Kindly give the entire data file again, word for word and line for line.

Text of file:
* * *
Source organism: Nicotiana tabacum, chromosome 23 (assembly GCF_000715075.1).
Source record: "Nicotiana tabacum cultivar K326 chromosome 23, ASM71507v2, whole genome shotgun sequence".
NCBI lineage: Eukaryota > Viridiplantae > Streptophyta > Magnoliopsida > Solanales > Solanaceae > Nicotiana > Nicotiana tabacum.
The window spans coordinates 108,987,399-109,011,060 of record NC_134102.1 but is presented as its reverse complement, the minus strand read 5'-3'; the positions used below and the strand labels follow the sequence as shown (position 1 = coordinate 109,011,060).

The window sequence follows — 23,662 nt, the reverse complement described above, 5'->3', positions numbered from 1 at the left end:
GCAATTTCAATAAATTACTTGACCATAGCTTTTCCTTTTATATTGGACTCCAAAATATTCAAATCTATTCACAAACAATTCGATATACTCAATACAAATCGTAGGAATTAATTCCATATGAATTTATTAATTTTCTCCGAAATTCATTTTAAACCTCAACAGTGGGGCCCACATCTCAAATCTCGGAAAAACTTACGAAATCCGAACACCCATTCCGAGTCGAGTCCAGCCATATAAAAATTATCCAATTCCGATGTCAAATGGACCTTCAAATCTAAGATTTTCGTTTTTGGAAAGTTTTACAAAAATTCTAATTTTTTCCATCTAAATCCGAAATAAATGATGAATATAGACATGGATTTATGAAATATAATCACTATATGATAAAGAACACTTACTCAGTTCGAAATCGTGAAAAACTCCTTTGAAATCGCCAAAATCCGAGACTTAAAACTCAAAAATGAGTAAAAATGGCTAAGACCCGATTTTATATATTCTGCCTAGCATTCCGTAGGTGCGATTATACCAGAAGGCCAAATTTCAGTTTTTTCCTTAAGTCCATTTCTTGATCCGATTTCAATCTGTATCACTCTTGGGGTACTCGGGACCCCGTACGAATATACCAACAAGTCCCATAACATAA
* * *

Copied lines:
Source organism: Nicotiana tabacum, chromosome 23 (assembly GCF_000715075.1).
Source record: "Nicotiana tabacum cultivar K326 chromosome 23, ASM71507v2, whole genome shotgun sequence".
NCBI lineage: Eukaryota > Viridiplantae > Streptophyta > Magnoliopsida > Solanales > Solanaceae > Nicotiana > Nicotiana tabacum.
The window spans coordinates 108,987,399-109,011,060 of record NC_134102.1 but is presented as its reverse complement, the minus strand read 5'-3'; the positions used below and the strand labels follow the sequence as shown (position 1 = coordinate 109,011,060).

The window sequence follows — 23,662 nt, the reverse complement described above, 5'->3', positions numbered from 1 at the left end:
GCAATTTCAATAAATTACTTGACCATAGCTTTTCCTTTTATATTGGACTCCAAAATATTCAAATCTATTCACAAACAATTCGATATACTCAATACAAATCGTAGGAATTAATTCCATATGAATTTATTAATTTTCTCCGAAATTCATTTTAAACCTCAACAGTGGGGCCCACATCTCAAATCTCGGAAAAACTTACGAAATCCGAACACCCATTCCGAGTCGAGTCCAGCCATATAAAAATTATCCAATTCCGATGTCAAATGGACCTTCAAATCTAAGATTTTCGTTTTTGGAAAGTTTTACAAAAATTCTAATTTTTTCCATCTAAATCCGAAATAAATGATGAATATAGACATGGATTTATGAAATATAATCACTATATGATAAAGAACACTTACTCAGTTCGAAATCGTGAAAAACTCCTTTGAAATCGCCAAAATCCGAGACTTAAAACTCAAAAATGAGTAAAAATGGCTAAGACCCGATTTTATATATTCTGCCTAGCATTCCGTAGGTGCGATTATACCAGAAGGCCAAATTTCAGTTTTTTCCTTAAGTCCATTTCTTGATCCGATTTCAATCTGTATCACTCTTGGGGTACTCGGGACCCCGTACGAATATACCAACAAGTCCCATAACATAA